Bixby Post Office
July 6, 1898
A United States Post Office for the town site of Bixby, Indian Territory, was authorized by Congress on July 6, 1898. James Conway was appointed postmaster. However, according to early pioneer interviews, Conway died in November 1898 before he could serve as postmaster. Charles M. Sherrill, the first postmaster to serve in Bixby, started the first mail service on July 6, 1899.
The post office was located in the back of general stores, first on Main Street in the originally platted Bixby, known as Old Town, and next, in new Midland Addition. Before the railroad came, in 1904, mail was brought to Bixby from Mounds. There were no rural routes. Mail was picked up at the post office. It was common practice for the local newspaper to publish the names of people with unclaimed mail. The first rural route was not established until December 1, 1911.
Postmaster Sherrill served the Bixby community from 1898 until 1914. It is said, he sometimes let people barter eggs for a one-cent stamp, the required postage to mail a letter.
In 1914, John E. Reasonover was appointed postmaster by the Woodrow Wilson administration. A second rural route was established at that time. W. E. Bradley was carrier for this route. Bradley covered the 26-mile route with a horse and buggy.
In the spring of 1917, the post office was moved to a concrete block building near the theater on East Dawes Street. Another rural carrier, Roy Pittman, was hired in 1921 to cover the route north of Bixby. Roy had one of the longest routes in the state.
Adrian Brown, known as A. J., followed Reasonover as postmaster in 1924. He served for four years.
Jacob Sample, known as Jake, was appointed postmaster in 1928. He sold his partnership in the Bixby Bulletin at that time.
With the 1932 change in national political power, Berry M. Crosby received confirmation and became postmaster in 1934. He was, at the time, owner and editor of the Bixby Bulletin. The post office building was in poor repair and no longer met postal requirements. In May of 1934, Crosby oversaw the fourth move of the post office to a brick building owned by J.F. Paulter at 9 North Armstrong. Crosby served the community as postmaster for eleven years.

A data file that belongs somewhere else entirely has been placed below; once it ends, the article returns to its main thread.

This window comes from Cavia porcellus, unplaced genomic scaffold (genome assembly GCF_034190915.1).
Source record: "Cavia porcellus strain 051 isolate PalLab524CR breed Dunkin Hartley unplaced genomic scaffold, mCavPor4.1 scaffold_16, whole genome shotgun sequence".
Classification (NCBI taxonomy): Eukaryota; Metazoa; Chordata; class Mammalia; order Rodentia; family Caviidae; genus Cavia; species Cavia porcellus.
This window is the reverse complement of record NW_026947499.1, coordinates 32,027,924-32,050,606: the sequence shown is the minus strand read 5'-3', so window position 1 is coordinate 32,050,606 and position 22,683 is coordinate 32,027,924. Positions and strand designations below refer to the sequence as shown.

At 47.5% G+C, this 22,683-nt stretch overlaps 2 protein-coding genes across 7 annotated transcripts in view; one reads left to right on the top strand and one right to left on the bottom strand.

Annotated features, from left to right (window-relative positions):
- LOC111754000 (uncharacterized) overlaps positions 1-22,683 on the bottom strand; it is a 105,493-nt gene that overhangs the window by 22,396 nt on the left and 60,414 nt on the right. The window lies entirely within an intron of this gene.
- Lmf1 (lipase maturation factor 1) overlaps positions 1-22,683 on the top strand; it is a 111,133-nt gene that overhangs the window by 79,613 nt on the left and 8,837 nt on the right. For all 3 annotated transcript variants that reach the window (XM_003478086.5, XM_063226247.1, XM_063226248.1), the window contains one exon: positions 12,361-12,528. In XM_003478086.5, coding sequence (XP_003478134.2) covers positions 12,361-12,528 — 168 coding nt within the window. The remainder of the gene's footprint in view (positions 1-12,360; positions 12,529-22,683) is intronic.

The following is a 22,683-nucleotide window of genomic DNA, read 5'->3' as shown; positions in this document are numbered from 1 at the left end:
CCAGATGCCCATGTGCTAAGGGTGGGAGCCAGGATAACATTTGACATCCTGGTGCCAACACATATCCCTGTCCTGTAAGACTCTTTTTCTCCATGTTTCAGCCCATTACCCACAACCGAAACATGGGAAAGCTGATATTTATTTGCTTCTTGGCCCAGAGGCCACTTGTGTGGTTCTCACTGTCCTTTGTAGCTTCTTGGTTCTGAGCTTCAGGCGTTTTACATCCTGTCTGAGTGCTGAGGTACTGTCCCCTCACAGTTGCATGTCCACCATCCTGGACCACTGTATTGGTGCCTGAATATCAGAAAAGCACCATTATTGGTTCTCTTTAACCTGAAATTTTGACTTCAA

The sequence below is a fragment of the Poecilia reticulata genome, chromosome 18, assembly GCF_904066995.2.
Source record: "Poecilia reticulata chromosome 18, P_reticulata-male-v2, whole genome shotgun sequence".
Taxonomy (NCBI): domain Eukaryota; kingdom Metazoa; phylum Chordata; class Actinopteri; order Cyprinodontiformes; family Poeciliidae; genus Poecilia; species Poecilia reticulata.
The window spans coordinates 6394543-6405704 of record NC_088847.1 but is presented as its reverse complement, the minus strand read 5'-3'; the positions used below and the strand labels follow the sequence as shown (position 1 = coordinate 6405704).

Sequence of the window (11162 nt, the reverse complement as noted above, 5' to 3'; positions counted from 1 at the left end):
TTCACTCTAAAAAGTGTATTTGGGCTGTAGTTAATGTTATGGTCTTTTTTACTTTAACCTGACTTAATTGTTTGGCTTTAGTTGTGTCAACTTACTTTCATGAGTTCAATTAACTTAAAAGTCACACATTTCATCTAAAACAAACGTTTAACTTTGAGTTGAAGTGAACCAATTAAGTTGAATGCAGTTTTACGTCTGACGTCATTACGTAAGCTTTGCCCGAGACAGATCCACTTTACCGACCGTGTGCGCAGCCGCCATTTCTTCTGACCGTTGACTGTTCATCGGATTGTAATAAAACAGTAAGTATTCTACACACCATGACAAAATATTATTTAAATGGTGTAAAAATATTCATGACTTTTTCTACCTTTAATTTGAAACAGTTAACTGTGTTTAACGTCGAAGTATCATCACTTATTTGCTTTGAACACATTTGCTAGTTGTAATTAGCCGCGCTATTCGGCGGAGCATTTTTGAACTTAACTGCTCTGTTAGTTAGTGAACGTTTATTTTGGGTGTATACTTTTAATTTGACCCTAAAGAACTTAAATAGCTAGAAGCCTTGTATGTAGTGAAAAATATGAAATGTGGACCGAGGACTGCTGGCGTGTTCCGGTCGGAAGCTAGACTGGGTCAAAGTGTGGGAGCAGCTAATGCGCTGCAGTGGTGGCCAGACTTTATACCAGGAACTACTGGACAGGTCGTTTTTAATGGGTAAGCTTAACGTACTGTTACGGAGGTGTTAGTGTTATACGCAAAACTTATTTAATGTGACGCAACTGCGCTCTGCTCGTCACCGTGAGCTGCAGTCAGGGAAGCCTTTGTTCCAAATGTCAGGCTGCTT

Roy Pittman died in 1943. Virgil Cox was eventually hired to replace Pittman. Cox, who had returned from military duty in World War II, served as rural carrier for 30 years. He was named United States Postal Safe Driver of the Year in 1975. He drove seventy-five miles a day, six days a week for twenty-five years without an accident.
Bixby’s longest tenured postmaster was Basil E. McClendon. He served the community for more than twenty-two years,1944-1960.
In May 1966, the post office was moved to a larger facility at the end of South Armstrong. Glen Jones, who had served the postal service for twenty-five years, including acting postmaster in 1944, was named postmaster in 1968.
Postmasters and officers-in-charge who have served since Jones, include Richard Maxey, Hazel Hart, William Havlik and Gary Wayne Harris. Harris is the current postmaster.
The growth of Bixby during the 1960’s and 1970’s brought the need for a larger post office. In 1981, a site at 151st Street and Memorial Drive was proposed. However, many citizens wanted to avoid the problem of additional traffic at the intersection. Downtown businessmen needed to keep the traffic flow through the town.
Postal authorities agreed to consider an alternative if an appropriate property at a comparable price could be found. Four businessmen, Ray Bowen, Sr., Doc Brown, Ed Devine and George Brown, purchased the Dee Mose property on A Avenue between Breckenridge and Fifth streets for the purpose of donating it as a site for the new Bixby Post Office. The new 5,247 square foot facility opened in September 1984 with expanded postal services.
Zella Mose directed her son, J. D. Mose, to sell the home place that was in the family since 1902 because, in her words, “It will help Bixby.”